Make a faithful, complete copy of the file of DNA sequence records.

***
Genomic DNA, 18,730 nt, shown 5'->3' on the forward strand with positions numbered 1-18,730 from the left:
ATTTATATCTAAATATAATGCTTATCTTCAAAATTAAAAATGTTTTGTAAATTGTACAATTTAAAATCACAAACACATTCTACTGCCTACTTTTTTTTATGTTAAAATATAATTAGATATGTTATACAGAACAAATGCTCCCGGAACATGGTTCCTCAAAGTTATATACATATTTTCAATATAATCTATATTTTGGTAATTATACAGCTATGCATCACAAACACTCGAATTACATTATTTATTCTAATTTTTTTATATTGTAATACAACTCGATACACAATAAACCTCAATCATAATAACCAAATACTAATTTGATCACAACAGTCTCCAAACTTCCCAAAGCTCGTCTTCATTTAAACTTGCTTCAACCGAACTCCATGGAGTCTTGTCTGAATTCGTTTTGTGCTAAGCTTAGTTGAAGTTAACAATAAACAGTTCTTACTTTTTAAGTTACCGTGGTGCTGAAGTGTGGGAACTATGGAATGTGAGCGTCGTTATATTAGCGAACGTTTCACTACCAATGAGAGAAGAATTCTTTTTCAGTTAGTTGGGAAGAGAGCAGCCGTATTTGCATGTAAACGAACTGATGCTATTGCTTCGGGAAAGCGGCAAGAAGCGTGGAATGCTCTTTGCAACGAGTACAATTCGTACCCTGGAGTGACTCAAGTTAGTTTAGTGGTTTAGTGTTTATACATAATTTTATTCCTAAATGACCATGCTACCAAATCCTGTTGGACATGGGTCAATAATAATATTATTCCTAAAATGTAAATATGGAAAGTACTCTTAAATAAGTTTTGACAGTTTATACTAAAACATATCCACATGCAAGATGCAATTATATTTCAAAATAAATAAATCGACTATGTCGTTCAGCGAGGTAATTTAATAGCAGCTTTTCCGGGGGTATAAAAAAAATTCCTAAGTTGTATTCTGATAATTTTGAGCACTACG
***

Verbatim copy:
Genomic DNA, 18,730 nt, shown 5'->3' on the forward strand with positions numbered 1-18,730 from the left:
ATTTATATCTAAATATAATGCTTATCTTCAAAATTAAAAATGTTTTGTAAATTGTACAATTTAAAATCACAAACACATTCTACTGCCTACTTTTTTTTATGTTAAAATATAATTAGATATGTTATACAGAACAAATGCTCCCGGAACATGGTTCCTCAAAGTTATATACATATTTTCAATATAATCTATATTTTGGTAATTATACAGCTATGCATCACAAACACTCGAATTACATTATTTATTCTAATTTTTTTATATTGTAATACAACTCGATACACAATAAACCTCAATCATAATAACCAAATACTAATTTGATCACAACAGTCTCCAAACTTCCCAAAGCTCGTCTTCATTTAAACTTGCTTCAACCGAACTCCATGGAGTCTTGTCTGAATTCGTTTTGTGCTAAGCTTAGTTGAAGTTAACAATAAACAGTTCTTACTTTTTAAGTTACCGTGGTGCTGAAGTGTGGGAACTATGGAATGTGAGCGTCGTTATATTAGCGAACGTTTCACTACCAATGAGAGAAGAATTCTTTTTCAGTTAGTTGGGAAGAGAGCAGCCGTATTTGCATGTAAACGAACTGATGCTATTGCTTCGGGAAAGCGGCAAGAAGCGTGGAATGCTCTTTGCAACGAGTACAATTCGTACCCTGGAGTGACTCAAGTTAGTTTAGTGGTTTAGTGTTTATACATAATTTTATTCCTAAATGACCATGCTACCAAATCCTGTTGGACATGGGTCAATAATAATATTATTCCTAAAATGTAAATATGGAAAGTACTCTTAAATAAGTTTTGACAGTTTATACTAAAACATATCCACATGCAAGATGCAATTATATTTCAAAATAAATAAATCGACTATGTCGTTCAGCGAGGTAATTTAATAGCAGCTTTTCCGGGGGTATAAAAAAAATTCCTAAGTTGTATTCTGATAATTTTGAGCACTACG